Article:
Hip Hop’s Introduction to the Sneaker Culture.

Sneakers where primarily designed for sports or other forms of physical exercise, but today they are widely used for everyday wear, from plimsoll, slip-on, athletic kicks, classic and high-tops, all sneakers are the same to some people but to someone who loves and collects them they are different because of their uniqueness, simplicity, style, comfort, versatility and how fashionable they are.

Some sneakers are loved because of their controversial look, how they revolutionized the sneaker industry, and how they’re misunderstood for their looks. Some are also loved for their powerful influence and the way they have broken down barriers, for example, Hip Hop and sneaker brands – this collaboration had never been seen until an American hip-hop group called Run-DMC collaborated with Adidas and got their first ever sneaker endorsement worth 1 million dollars, a land slide deal at the time. From there on, big brands started to recognize rappers’ influence on the youth and smartly tapped into that market too.

Undoubtedly though, Micheal Jordan’s influence was already big with his collaboration with Nike and cemented his name into sneaker culture with his Air Jordan sneakers. As the decades winded down new sneaker collaborations emerged and took over the Hip Hop scene and the sneaker culture, from Nelly and the reintroduction of the Air-Force 1s in 2002, that came in every colour imaginable and were featured in his song and music video, Air-Force Ones. Jay-Z and 50cent’s Reebok endorsement that come with a signature shoe of their own which become an instant success and with that success Reebok endorsed other rappers like Mike Jones, Lil’ Wayne and Lupe Fiasco.

But few artists would have a greater impact and solidify their presence in the sneaker culture as Kanye West did after the release of his debut classic album ‘The College Dropout’. The Chicago rapper would change the sneaker culture with his hot looking, attractive, thought-provoking sneaker collaborations, from his Nike Air 180, Bape ‘drop out’ Bapesta, Reebok s, Carter, Jordan 6 “Donda West” Promo Sample,  Air Huarache 08 “Glow in the Dark Tour”, Nike Air Yeezy, Louis Vuitton Don, Louis Vuitton Jasper, Louis Vuitton Hudson, Nike Air Yeezy 2, Nike Air Yeezy 2 – Red October, and his current collaboration with Adidas.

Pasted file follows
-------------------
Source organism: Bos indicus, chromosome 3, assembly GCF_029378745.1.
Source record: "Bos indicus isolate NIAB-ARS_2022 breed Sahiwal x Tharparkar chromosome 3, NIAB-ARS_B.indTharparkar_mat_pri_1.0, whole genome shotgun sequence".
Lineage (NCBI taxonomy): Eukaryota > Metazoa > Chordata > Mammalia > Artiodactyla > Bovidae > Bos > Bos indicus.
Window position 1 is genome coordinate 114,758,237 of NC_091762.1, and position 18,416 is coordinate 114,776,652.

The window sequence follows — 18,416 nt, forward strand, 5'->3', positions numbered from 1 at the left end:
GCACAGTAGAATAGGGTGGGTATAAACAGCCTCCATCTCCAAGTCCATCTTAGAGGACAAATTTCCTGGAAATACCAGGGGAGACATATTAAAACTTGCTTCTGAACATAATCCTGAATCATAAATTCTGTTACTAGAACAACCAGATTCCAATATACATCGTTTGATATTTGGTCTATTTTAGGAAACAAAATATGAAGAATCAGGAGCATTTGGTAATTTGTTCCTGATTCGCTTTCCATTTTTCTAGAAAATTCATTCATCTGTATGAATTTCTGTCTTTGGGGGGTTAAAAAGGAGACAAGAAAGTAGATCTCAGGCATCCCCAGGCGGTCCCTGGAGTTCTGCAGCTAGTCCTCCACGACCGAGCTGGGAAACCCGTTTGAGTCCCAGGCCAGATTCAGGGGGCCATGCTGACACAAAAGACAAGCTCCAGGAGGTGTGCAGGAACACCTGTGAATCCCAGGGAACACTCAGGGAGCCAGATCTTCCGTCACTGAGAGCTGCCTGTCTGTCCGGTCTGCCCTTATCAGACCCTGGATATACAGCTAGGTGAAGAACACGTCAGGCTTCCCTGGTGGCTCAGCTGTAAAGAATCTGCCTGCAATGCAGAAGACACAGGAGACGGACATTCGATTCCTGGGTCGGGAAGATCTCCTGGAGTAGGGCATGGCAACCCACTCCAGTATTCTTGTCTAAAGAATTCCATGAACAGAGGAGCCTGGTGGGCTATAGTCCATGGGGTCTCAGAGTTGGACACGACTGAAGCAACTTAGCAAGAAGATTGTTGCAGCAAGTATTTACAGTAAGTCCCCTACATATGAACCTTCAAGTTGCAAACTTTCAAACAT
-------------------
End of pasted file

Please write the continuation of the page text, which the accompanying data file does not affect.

Kanye West’s collaborations would later help other rappers to enter the sneaker culture and gain full creative control over what they created with their brands, these rappers include the likes of Tyler The Creator with Vans and Converse, Drake and his release of multiple pairs of Air Jordans under his OVO moniker, and Pharrell with Adidas’ NMD Human Race collaboration.

Artists in their numbers are now getting endorsed by these big brands as we enter a new dawn of Hip Hop, with a new wave of sounds. Artists like Travis Scott have had an enormous impact with his collaboration with Nike and Air Jordan brand, to re-release his Air-Force Ones, Air Jordan ones and the Air Jordan four’s collaborations which had a big influence this season. Also Skepta with his Nike Air Max 97, and Adidas Originals with Donald Glover.

It looks like Hip Hop’s presence in sneaker culture has been solidified by the variety and abundance of the collaborations that have occurred, the future is bright if you look at the new breed of Hip Hop artists that are coming up, it’s without a doubt that what we are about to witness will forever change the sneaker game and the hip-hop community as a whole. In return Hip Hop will continue to keep some of the brands alive due to the influence it has within the youth and other cultures.

Writer: Oratile Mafojane